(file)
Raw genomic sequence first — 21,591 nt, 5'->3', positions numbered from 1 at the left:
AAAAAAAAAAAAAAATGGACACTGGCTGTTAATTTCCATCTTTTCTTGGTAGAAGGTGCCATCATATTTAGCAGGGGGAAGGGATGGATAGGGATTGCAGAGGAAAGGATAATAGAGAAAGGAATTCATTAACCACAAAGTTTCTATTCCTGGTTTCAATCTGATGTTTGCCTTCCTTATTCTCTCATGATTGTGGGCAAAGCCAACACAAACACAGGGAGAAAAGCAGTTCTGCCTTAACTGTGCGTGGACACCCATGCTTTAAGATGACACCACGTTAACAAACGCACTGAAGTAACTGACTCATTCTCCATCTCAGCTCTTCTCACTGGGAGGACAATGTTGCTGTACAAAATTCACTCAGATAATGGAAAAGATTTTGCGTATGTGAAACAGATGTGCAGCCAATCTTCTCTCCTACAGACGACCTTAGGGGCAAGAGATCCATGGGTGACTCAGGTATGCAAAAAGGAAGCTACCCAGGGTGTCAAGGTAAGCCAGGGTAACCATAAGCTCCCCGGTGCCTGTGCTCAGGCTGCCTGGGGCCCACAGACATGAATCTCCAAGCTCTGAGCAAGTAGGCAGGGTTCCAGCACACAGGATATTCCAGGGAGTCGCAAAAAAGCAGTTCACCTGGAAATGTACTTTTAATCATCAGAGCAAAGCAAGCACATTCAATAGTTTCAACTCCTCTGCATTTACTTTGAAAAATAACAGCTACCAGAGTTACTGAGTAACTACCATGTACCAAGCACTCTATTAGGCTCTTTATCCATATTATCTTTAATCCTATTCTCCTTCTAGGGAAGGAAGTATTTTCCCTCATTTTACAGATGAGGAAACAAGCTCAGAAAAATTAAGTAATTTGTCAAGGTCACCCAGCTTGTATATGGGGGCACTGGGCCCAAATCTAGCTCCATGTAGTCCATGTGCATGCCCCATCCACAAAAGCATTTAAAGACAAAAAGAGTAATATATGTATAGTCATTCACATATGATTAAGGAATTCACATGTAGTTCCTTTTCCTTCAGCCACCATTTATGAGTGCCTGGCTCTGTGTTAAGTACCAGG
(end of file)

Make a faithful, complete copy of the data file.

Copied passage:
Raw genomic sequence first — 21,591 nt, 5'->3', positions numbered from 1 at the left:
AAAAAAAAAAAAAAATGGACACTGGCTGTTAATTTCCATCTTTTCTTGGTAGAAGGTGCCATCATATTTAGCAGGGGGAAGGGATGGATAGGGATTGCAGAGGAAAGGATAATAGAGAAAGGAATTCATTAACCACAAAGTTTCTATTCCTGGTTTCAATCTGATGTTTGCCTTCCTTATTCTCTCATGATTGTGGGCAAAGCCAACACAAACACAGGGAGAAAAGCAGTTCTGCCTTAACTGTGCGTGGACACCCATGCTTTAAGATGACACCACGTTAACAAACGCACTGAAGTAACTGACTCATTCTCCATCTCAGCTCTTCTCACTGGGAGGACAATGTTGCTGTACAAAATTCACTCAGATAATGGAAAAGATTTTGCGTATGTGAAACAGATGTGCAGCCAATCTTCTCTCCTACAGACGACCTTAGGGGCAAGAGATCCATGGGTGACTCAGGTATGCAAAAAGGAAGCTACCCAGGGTGTCAAGGTAAGCCAGGGTAACCATAAGCTCCCCGGTGCCTGTGCTCAGGCTGCCTGGGGCCCACAGACATGAATCTCCAAGCTCTGAGCAAGTAGGCAGGGTTCCAGCACACAGGATATTCCAGGGAGTCGCAAAAAAGCAGTTCACCTGGAAATGTACTTTTAATCATCAGAGCAAAGCAAGCACATTCAATAGTTTCAACTCCTCTGCATTTACTTTGAAAAATAACAGCTACCAGAGTTACTGAGTAACTACCATGTACCAAGCACTCTATTAGGCTCTTTATCCATATTATCTTTAATCCTATTCTCCTTCTAGGGAAGGAAGTATTTTCCCTCATTTTACAGATGAGGAAACAAGCTCAGAAAAATTAAGTAATTTGTCAAGGTCACCCAGCTTGTATATGGGGGCACTGGGCCCAAATCTAGCTCCATGTAGTCCATGTGCATGCCCCATCCACAAAAGCATTTAAAGACAAAAAGAGTAATATATGTATAGTCATTCACATATGATTAAGGAATTCACATGTAGTTCCTTTTCCTTCAGCCACCATTTATGAGTGCCTGGCTCTGTGTTAAGTACCAGG